The number of deceased donors has more than doubled (124% increase) and the number of transplant recipients has almost doubled (93% increase).
The deceased organ donation and transplantation outcomes for 2009, 2017 and 2018 are summarised in the figures below.
Deceased organ donors 2009, 2017 and 2018
Organ transplant recipients 2009, 2017 and 2018
Potential organ donor population and transplantation outcomes 2018
Only around 2% of people who die in hospital can become an organ donor, as particular circumstances must prevail for a patient to be medically suitable for organ donation.
By way of example (see the figure below), of the reported 78,525 deaths that occurred in hospitals in Australia in 2018, there were 1,211 potential donors identified. Requests to families for donation were made in 1,118 cases, with 716 families consenting to donation. Of those, in 162 cases donation did not proceed for a variety of medical reasons.
The resulting 554 deceased organ donors saved and transformed the lives of 1,544 organ transplant recipients and their families.
While tissue donation is a more common occurrence than organ donation – mainly due to the broader clinical circumstances in which it can occur – these circumstances are also comparatively rare.
Potential organ donor population and transplantation outcomes 2018
Deceased organ donation and transplantation rates
In 2018 the organ donation rate in Australia was 22.2 donors per million population (dpmp), a 7% increase compared with 2017 (20.7 dpmp).
The organ transplantation rate was 61.8 transplant recipients per million population (trpmp), a 9% increase compared with 2017 (56.9 trpmp).
Organ transplantation and donation rates 2009, 2017 and 2018
In 2018 organ donation rates continued to vary across states and territories, ranging from 15.8 dpmp to 32.4 dpmp. The Australian Capital Territory, Tasmania and Victoria were national leaders in donation outcomes, achieving donation rates of 26 dpmp and above. This indicates there may be potential for other jurisdictions to improve their outcomes. New South Wales, Victoria, South Australia, the Northern Territory and the Australian Capital Territory achieved growth over their 2017 outcome.
This jurisdictional variation in organ donation rates was mirrored in the organ transplantation outcomes.
Organ donation rates by jurisdiction 2009, 2017 and 2018
Deceased organ donors by donation pathway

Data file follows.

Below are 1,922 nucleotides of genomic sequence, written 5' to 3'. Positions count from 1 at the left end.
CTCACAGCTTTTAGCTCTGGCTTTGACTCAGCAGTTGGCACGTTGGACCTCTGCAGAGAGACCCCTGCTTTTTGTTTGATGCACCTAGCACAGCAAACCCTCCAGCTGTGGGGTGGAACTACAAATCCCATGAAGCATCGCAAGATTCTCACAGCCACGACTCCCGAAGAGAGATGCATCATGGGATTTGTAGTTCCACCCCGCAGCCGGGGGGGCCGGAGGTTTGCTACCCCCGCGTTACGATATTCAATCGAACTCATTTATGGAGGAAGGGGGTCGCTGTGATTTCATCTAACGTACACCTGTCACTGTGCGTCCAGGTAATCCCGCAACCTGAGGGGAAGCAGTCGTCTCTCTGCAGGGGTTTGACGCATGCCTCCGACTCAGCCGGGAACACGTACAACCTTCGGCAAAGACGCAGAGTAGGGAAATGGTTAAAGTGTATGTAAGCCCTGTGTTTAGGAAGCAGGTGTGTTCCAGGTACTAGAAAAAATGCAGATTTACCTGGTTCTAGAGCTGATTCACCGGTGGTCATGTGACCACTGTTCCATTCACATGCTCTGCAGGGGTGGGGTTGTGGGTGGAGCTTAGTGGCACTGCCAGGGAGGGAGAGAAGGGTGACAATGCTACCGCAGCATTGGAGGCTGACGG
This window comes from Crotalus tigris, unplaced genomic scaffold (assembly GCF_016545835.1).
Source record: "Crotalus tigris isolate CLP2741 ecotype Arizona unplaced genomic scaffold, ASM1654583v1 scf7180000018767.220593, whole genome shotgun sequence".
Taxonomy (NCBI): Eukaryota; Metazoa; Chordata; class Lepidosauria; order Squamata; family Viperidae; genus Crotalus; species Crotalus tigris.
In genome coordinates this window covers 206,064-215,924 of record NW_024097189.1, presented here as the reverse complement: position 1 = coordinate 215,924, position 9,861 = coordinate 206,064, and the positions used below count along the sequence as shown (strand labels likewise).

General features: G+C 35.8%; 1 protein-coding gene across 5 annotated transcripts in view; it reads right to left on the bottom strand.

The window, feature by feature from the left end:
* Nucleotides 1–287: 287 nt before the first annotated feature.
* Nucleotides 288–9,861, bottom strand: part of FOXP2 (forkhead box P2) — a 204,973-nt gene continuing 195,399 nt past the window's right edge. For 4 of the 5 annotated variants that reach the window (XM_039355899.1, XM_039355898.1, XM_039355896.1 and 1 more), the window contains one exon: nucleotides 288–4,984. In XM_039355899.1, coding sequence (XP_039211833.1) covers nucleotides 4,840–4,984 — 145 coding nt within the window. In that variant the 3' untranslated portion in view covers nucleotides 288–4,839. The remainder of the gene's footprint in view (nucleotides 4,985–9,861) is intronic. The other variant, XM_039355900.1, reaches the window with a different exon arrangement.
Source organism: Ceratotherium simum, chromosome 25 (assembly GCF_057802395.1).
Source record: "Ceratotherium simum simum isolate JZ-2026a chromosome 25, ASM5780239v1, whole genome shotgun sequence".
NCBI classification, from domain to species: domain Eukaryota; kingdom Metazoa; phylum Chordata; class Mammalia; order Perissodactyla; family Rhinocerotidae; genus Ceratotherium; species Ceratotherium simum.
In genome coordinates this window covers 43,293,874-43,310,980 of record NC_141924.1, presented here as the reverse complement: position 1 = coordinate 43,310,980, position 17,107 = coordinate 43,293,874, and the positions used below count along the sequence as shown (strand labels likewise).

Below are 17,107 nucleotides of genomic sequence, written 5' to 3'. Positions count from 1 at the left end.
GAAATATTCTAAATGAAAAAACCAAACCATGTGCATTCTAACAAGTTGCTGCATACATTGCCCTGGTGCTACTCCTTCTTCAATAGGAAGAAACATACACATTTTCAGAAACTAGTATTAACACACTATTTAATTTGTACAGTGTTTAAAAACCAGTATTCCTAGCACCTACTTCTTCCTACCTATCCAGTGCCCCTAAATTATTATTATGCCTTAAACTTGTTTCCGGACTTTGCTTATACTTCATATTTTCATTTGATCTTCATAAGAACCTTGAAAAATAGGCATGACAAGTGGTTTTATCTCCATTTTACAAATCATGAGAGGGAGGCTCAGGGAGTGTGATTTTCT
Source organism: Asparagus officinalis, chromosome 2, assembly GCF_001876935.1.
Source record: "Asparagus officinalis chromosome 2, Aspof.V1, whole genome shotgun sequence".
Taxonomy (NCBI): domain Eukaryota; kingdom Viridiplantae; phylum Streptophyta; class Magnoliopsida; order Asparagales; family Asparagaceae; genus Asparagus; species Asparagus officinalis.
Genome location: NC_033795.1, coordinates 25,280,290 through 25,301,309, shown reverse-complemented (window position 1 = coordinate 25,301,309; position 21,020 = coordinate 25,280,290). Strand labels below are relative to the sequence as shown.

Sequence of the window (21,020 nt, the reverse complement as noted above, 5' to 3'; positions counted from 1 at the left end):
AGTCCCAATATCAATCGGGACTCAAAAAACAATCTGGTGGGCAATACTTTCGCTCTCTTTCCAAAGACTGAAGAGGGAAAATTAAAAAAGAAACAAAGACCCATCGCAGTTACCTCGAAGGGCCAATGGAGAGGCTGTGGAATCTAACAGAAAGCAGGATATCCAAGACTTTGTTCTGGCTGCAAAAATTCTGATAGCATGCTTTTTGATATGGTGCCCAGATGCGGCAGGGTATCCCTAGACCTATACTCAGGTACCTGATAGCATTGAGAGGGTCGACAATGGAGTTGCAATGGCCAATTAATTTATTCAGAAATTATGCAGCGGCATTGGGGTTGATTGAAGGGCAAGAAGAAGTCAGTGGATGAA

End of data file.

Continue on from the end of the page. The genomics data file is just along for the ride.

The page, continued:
There are two pathways to deceased donation: donation after brain death (DBD), and donation after circulatory death (DCD). The DCD pathway provides an additional opportunity for donation for those donors who will not progress to DBD, which provides the potential for increasing the donor pool.
In 2018 the majority of deceased organ donors (72%, or 400 donors) came from the DBD pathway, with the remaining 28% (154 donors) from the DCD pathway. Compared with 2017, this outcome represents an 11% increase in donations realised from the DBD pathway and a 2% increase in donations from the DCD pathway.
Deceased organ donors by donation pathway 2009, 2017 and 2018
Transplantation outcomes from living organ donors
A living organ donor is someone who donates a kidney or partial liver to another person. This is usually a relative or close friend who has end-stage kidney or liver failure.
In 2018 transplant recipients benefited from 238 living donors, compared with 273 in 2017. This represents a 21% decrease in the number of living donors since 2010 (300).
Living donors 2010, 2017 and 2018
The 2018 outcome included 40 transplants facilitated through the Australian Paired Kidney Exchange (AKX) Program.
The AKX Program increases live donor kidney transplants by identifying matches for patients who are eligible for a kidney transplant and have a living donor who is willing to donate but is not a suitable match.
The AKX Program has resulted in 286 successful live kidney transplants over the past nine years.
Australian Paired Kidney Exchange donors 2010, 2017 and 2018
Consent to donation